Out of my paychecks and out of Jorge and Colby’s pockets. We raised a few hundred dollars in the beginning which was cool. It covered the cost of one of my many trips from Texas (where I live) to Ohio. This is definitely a labor of love. I have nothing to gain from making this movie. I just want to shine a light on what I feel is one of the most important things to ever happen in the history of music. Cleveland hardcore is like nothing else.

 

 

– What about the Cleveland Hardcore scene made it different back in the day from the other places in the USA, and does that still hold now? Any specific environmental or socio-political reasons that gave Cleveland a distinct atmosphere from say the Bay Area or New York?

 

Cleveland has had strong music for damn near 70 years! It was also an important place for the birth of punk. You had bands like Devo, The Pagans, Dead Boys/Rocket from the Tombs, Pere Ubu, and The Cramps come from around the area. The early 80s had incredible hardcore such as The Guns and Starvation Army. By the mid 80s, of course there was a new group of weirdoes ready and willing to carry the torch. It’s a blue collar city that was in economic shambles. Cleveland’s a gritty, industrial place that breeds rough, wild characters. The weather sucks and people say there is something in the water.It’s fertile grounds for brilliant, angry music. NYC was a bustling metropolis with many artistic options for young people. The Bay Area is awesome; the weather is nice and there’s a ton of people with money. It still has a radical history though. The Black Panthers did great work in Oakland and Berkley but as for punk and hardcore , I don’t know. I can’t really speak on it besides being a fan of certain bands. I’m sure lots of people had rich parents though. 924 Gilman and all of that stuff is really politically correct. Not many people in Cleveland hardcore make political/politically correct music and surely there are only a handful of vegans from the bands in the documentary. Not to say the people are uneducated by any means. Lots of the dudes and women are well read lefties. The only right wing band is probably One Life Crew. Personally, I am not a Republican but I think One Life Crew is a fun band. This movie isn’t about politics. Cleveland is a fucked up city when it comes to police brutality though.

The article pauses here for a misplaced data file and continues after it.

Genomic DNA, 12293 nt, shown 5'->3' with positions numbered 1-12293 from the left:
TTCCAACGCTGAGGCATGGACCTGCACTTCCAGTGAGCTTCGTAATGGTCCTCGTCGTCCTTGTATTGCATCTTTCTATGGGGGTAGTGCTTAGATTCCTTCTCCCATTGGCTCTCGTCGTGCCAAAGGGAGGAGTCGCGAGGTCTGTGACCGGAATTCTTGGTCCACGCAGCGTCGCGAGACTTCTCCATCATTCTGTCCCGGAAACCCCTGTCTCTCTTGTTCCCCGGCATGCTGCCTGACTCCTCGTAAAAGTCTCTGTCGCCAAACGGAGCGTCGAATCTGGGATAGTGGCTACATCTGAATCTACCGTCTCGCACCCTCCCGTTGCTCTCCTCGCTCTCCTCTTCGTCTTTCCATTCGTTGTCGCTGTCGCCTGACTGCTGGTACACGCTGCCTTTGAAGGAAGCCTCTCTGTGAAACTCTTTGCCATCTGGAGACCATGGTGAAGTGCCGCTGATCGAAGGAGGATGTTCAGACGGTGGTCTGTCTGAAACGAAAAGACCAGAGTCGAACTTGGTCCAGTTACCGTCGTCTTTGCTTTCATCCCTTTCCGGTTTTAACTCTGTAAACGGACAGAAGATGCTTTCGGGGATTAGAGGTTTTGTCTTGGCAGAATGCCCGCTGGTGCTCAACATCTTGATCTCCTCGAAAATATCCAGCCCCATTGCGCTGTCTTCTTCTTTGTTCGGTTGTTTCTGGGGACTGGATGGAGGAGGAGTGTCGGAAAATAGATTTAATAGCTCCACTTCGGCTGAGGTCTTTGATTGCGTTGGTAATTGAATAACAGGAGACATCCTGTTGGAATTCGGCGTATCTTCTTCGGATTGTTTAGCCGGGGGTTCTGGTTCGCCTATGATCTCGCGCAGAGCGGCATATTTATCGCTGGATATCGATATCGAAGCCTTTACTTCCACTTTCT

– There’s a sudden upsurge of literature written and documentaries made on the smaller local extreme music scenes across the world, in recent years. What do you think has led to this?

 

Probably easier access to technology.

 

 

– Have you worked on any other films prior to this?

 

Never, but I would love to do another one after this one

 

 

– What are your future plans once Destroy Cleveland is wrapped up?

 

I want to find distribution for the movie but right now I really just want to put it out myself. I know I can do a good job. Jorge’s company The Slow Mutants and my own Rust Belt Hammer are the “producers”. I will tour DIY style on weekends and premier the movie all over the country. All over the world if I have the means. It will come out on DVD this summer and no time will be wasted getting it in people’s hands. This is a very grass roots movie and movie campaign. DIY!

 

 

– Any new Clevo bands that you would like to recommend to the readers?

 

Obnox, Fat Vegan, Cruelster, Lucha Eterna, Wetbrain, Party Plates, Fuck You Pay Me, and Real Regular. Now That’s Class is a hub for great music.

 

 

– Cheers Matt. Best of luck.

 

Thanks for the interview. If people want to follow us, it’s “Destroy Cleveland” on Facebook. Thanks to Jorge, Colbster, Earl, Jill, Joseph, Dan, and anyone that has done any sort of work on this movie.

 

Destroy Cleveland on Facebook